To the editor:
A cheap shot in the April 22 Hot Type ought not go unanswered. The column discussed Pulitzer Prizes awarded to two Chicago Tribune staffers: Ronald Kotulak for explanatory journalism, and R. Bruce Dold for editorial writing. Dold’s 10 pieces on the death of 3-year-old Joseph Wallace ran concurrently with the Tribune’s year-long “Killing Our Children” series. “Dold graciously acknowledged ‘piggybacking’ on ‘Killing Our Children,'” wrote Hot Type. “The Tribune’s second Pulitzer was for work that did more than that.” Subsequent sentences aptly praised Kotulak’s work.
That dismissal of Dold’s efforts–because he’s my friend, I follow his work–overlooks three points: (1) Bruce Dold has been writing about the disastrous Illinois child welfare system for eight years. (2) In 1986, with Hanke Gratteau and Tim Franklin, Dold co-authored a piercing DCFS series that the Tribune nominated for a Pulitzer. (3) Having read all there is to read about Joseph Wallace as preparation for my magazine’s coverage of the family preservation debate, I’d submit that the editorials reflect a fair amount of original reporting.
Ron Kotulak earned his Pulitzer the hard way. He wasn’t alone.
Chicago Bureau Chief
The April 29 Hot Type creates the false impression that La Raza’s Jorge Oclander supplied the Tribune with documents that were used in our reports on the Board of Education building at 5151 W. Madison St.
That simply isn’t true, and Michael Miner knew it. Mr. Oclander may be the rock-steady, dogged investigator that Miner says he is, but his records weren’t a source for the Tribune’s articles. I know because I co-reported our stories, which were based on interviews, land records, court and government files and board documents the Tribune obtained pursuant to Freedom of Information requests filed last year.
Michael Miner replies:
I ask the authors of both the above letters to reread the columns they criticize. As a friend, John McCormick may think Bruce Dold’s efforts deserved more space than I gave them, but it is not a “shot,” let alone a “cheap shot,” to take Dold’s modesty at face value, or to prefer to discuss one Pulitzer rather than another. Exercising this preference is not tantamount to a dismissal. Dold’s editorials were a distinguished component of a distinguished yearlong exercise that involved original reporting by a number of hands. Kotulak’s series was not such a component. Kotulak explored (among other things) the lasting biochemical effects of a brutalized childhood on the human mind. Therefore, without being part of “Killing Our Children,” this reporting expanded on it.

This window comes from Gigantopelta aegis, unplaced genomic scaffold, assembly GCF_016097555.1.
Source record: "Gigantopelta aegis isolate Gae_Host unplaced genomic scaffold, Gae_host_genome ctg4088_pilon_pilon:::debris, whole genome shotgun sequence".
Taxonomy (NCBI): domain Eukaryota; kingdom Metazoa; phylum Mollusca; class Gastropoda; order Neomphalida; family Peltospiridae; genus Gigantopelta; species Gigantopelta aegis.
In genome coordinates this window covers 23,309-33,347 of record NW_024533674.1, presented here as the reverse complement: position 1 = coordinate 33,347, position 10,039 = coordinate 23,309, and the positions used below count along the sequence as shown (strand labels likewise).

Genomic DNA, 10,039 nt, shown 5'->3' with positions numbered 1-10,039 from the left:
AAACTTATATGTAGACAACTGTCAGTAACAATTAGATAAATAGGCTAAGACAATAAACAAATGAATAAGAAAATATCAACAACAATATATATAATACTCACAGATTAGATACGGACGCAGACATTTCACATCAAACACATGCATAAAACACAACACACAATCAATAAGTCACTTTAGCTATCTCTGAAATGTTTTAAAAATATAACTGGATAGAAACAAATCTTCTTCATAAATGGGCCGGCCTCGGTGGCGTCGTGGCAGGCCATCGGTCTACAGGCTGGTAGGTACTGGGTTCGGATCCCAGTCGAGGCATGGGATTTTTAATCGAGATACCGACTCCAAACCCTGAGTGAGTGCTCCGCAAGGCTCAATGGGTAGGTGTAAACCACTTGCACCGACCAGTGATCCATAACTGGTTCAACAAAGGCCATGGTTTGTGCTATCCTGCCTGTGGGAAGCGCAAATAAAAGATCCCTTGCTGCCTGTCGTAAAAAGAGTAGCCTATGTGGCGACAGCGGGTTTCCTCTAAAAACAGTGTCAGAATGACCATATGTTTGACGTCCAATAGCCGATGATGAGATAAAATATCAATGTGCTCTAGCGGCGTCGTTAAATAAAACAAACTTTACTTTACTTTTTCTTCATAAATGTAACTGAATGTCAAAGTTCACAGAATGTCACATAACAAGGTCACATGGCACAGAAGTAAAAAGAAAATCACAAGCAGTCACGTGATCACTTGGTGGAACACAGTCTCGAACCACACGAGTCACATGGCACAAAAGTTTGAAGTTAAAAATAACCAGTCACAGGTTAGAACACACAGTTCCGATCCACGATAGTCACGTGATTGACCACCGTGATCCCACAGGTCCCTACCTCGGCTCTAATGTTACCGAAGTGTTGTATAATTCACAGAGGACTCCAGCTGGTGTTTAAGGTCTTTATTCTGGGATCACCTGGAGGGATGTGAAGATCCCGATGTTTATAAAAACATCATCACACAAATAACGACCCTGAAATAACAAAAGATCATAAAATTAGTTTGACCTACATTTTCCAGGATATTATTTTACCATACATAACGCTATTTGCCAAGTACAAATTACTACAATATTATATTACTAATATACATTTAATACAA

The “false impression” that Jackson writes of consists of two elements: (1) Oclander supplying the Tribune with certain documents, and (2) the Tribune using them. Oclander told me he gave documents to the Tribune’s education writer, Jacquelyn Heard, and Heard acknowledges this. The question then is, did the Tribune use those documents and break Heard’s promise to give La Raza credit, which is what Oclander believes, or did Jackson come up with other copies of the same documents on his own? In a conversation before I wrote the column, Jackson told me that he had come up with his own copies.
But what of Heard’s promise, if any? Heard wouldn’t discuss it; she referred me to her boss, Maury Possley. Possley said the following–and I am quoting from the column Jackson criticizes: “I am unaware of any promises she may have made. What I am aware of is that the information he gave her we already had.”
I might have reinforced Possley’s denial with Jackson’s, and added his assertion that the information came from him. Since I believed what Jackson had told me, I’m sorry I didn’t step in and speak on my own authority. But even then, the question of a broken promise, which is all Oclander was concerned about, would have been left hanging. Letting both sides speak for themselves is not the same as printing as truth something I knew wasn’t.